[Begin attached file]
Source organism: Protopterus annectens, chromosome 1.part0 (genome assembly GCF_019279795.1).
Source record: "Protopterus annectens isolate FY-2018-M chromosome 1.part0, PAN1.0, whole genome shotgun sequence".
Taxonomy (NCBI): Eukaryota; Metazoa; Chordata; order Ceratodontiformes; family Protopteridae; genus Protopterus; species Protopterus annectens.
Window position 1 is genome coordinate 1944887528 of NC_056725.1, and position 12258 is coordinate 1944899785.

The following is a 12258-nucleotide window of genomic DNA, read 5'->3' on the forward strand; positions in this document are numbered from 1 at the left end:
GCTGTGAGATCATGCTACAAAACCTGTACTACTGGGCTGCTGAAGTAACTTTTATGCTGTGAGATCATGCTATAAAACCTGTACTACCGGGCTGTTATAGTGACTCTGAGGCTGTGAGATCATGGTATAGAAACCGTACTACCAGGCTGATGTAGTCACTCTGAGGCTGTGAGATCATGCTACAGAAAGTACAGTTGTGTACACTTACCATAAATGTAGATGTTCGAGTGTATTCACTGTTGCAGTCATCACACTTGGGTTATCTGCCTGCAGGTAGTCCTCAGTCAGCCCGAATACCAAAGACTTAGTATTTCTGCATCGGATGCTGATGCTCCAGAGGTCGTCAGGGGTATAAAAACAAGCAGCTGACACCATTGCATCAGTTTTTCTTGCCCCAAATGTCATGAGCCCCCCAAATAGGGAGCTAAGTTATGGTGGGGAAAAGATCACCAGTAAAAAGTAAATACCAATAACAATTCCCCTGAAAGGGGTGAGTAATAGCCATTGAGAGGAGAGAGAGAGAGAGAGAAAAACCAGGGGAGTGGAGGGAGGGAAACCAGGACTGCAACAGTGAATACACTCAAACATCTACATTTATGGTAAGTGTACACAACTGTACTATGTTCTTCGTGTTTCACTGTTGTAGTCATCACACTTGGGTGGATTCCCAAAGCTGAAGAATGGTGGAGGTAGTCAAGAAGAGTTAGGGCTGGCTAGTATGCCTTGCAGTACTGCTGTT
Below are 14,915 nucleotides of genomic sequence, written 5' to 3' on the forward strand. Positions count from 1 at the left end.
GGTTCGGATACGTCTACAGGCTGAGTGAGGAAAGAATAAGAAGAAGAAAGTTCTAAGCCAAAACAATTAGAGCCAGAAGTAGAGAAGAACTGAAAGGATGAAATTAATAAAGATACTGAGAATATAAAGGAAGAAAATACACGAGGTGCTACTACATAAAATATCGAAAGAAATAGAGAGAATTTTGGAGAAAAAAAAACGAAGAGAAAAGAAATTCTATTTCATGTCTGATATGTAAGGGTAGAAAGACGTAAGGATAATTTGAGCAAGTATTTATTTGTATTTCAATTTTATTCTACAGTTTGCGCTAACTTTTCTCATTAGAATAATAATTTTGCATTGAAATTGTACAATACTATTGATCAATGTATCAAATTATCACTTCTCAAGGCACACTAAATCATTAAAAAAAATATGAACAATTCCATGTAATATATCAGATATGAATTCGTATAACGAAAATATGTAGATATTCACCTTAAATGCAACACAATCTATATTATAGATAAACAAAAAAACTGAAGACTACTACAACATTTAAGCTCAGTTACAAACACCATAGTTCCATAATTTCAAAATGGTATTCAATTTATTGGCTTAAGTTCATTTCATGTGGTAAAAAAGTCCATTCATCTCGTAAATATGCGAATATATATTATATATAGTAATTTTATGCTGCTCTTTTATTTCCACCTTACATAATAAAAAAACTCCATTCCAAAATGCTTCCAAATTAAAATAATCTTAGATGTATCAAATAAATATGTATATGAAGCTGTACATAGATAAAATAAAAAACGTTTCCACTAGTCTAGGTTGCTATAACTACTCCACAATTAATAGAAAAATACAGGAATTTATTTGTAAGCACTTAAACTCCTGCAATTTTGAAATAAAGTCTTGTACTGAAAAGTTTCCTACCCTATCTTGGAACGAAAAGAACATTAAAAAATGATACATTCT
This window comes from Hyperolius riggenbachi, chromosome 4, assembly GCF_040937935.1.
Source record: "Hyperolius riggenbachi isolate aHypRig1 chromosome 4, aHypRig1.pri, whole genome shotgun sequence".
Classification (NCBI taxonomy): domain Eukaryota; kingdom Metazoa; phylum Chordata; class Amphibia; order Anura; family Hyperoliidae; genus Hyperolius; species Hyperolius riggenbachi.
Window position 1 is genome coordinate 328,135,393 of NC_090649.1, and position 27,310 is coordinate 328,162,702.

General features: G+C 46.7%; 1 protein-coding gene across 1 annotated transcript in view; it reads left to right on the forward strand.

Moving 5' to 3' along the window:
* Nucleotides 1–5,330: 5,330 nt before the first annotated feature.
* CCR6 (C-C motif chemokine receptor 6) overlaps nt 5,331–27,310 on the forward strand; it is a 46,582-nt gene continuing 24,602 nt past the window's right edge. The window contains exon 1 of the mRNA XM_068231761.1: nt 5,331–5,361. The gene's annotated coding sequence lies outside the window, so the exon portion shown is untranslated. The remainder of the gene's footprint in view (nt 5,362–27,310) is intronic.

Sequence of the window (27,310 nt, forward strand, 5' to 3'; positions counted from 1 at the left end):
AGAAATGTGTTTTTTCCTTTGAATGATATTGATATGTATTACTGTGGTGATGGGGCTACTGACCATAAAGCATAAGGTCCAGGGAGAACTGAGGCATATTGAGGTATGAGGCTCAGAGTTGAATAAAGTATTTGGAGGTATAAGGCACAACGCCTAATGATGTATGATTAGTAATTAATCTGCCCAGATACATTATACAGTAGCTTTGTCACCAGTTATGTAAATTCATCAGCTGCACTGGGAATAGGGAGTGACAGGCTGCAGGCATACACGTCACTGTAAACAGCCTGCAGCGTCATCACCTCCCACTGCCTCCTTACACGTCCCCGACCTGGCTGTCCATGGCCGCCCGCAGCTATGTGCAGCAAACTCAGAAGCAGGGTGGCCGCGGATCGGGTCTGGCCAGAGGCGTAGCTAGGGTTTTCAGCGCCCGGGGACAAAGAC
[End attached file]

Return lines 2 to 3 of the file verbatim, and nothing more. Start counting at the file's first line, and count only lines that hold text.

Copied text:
Source record: "Protopterus annectens isolate FY-2018-M chromosome 1.part0, PAN1.0, whole genome shotgun sequence".
Taxonomy (NCBI): Eukaryota; Metazoa; Chordata; order Ceratodontiformes; family Protopteridae; genus Protopterus; species Protopterus annectens.